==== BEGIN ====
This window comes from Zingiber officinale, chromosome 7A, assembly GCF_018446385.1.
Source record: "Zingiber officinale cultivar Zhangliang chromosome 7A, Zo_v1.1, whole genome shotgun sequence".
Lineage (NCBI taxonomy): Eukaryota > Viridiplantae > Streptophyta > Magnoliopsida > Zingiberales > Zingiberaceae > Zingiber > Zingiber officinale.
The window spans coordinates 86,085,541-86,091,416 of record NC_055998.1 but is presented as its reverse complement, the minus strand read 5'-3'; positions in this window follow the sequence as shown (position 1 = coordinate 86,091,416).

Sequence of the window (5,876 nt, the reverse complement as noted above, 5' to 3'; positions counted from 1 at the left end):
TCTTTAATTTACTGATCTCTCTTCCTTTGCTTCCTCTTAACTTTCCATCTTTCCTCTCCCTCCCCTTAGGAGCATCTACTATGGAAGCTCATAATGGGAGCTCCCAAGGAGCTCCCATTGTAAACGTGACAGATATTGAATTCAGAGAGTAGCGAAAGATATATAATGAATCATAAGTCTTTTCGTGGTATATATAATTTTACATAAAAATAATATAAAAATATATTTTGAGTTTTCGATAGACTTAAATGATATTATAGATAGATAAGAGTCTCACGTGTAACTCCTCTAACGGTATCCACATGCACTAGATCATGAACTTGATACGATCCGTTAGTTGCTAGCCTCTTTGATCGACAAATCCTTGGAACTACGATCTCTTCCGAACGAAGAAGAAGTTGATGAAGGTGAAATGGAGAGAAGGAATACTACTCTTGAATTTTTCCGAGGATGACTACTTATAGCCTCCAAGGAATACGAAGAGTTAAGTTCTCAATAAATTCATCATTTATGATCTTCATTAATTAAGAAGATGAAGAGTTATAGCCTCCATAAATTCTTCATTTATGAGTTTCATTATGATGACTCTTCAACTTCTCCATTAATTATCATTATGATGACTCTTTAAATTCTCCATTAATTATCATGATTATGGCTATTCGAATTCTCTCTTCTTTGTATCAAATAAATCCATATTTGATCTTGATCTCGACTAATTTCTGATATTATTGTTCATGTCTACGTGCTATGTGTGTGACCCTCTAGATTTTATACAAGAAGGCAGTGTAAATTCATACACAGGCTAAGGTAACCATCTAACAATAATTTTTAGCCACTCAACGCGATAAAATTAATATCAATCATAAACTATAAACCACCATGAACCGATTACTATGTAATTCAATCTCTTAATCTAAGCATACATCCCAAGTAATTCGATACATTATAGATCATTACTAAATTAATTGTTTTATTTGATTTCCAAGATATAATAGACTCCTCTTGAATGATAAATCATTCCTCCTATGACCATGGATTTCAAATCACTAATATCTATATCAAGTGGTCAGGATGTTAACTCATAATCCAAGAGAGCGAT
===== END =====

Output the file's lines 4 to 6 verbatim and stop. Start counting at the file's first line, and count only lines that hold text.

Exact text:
The window spans coordinates 86,085,541-86,091,416 of record NC_055998.1 but is presented as its reverse complement, the minus strand read 5'-3'; positions in this window follow the sequence as shown (position 1 = coordinate 86,091,416).

Sequence of the window (5,876 nt, the reverse complement as noted above, 5' to 3'; positions counted from 1 at the left end):
TCTTTAATTTACTGATCTCTCTTCCTTTGCTTCCTCTTAACTTTCCATCTTTCCTCTCCCTCCCCTTAGGAGCATCTACTATGGAAGCTCATAATGGGAGCTCCCAAGGAGCTCCCATTGTAAACGTGACAGATATTGAATTCAGAGAGTAGCGAAAGATATATAATGAATCATAAGTCTTTTCGTGGTATATATAATTTTACATAAAAATAATATAAAAATATATTTTGAGTTTTCGATAGACTTAAATGATATTATAGATAGATAAGAGTCTCACGTGTAACTCCTCTAACGGTATCCACATGCACTAGATCATGAACTTGATACGATCCGTTAGTTGCTAGCCTCTTTGATCGACAAATCCTTGGAACTACGATCTCTTCCGAACGAAGAAGAAGTTGATGAAGGTGAAATGGAGAGAAGGAATACTACTCTTGAATTTTTCCGAGGATGACTACTTATAGCCTCCAAGGAATACGAAGAGTTAAGTTCTCAATAAATTCATCATTTATGATCTTCATTAATTAAGAAGATGAAGAGTTATAGCCTCCATAAATTCTTCATTTATGAGTTTCATTATGATGACTCTTCAACTTCTCCATTAATTATCATTATGATGACTCTTTAAATTCTCCATTAATTATCATGATTATGGCTATTCGAATTCTCTCTTCTTTGTATCAAATAAATCCATATTTGATCTTGATCTCGACTAATTTCTGATATTATTGTTCATGTCTACGTGCTATGTGTGTGACCCTCTAGATTTTATACAAGAAGGCAGTGTAAATTCATACACAGGCTAAGGTAACCATCTAACAATAATTTTTAGCCACTCAACGCGATAAAATTAATATCAATCATAAACTATAAACCACCATGAACCGATTACTATGTAATTCAATCTCTTAATCTAAGCATACATCCCAAGTAATTCGATACATTATAGATCATTACTAAATTAATTGTTTTATTTGATTTCCAAGATATAATAGACTCCTCTTGAATGATAAATCATTCCTCCTATGACCATGGATTTCAAATCACTAATATCTATATCAAGTGGTCAGGATGTTAACTCATAATCCAAGAGAGCGAT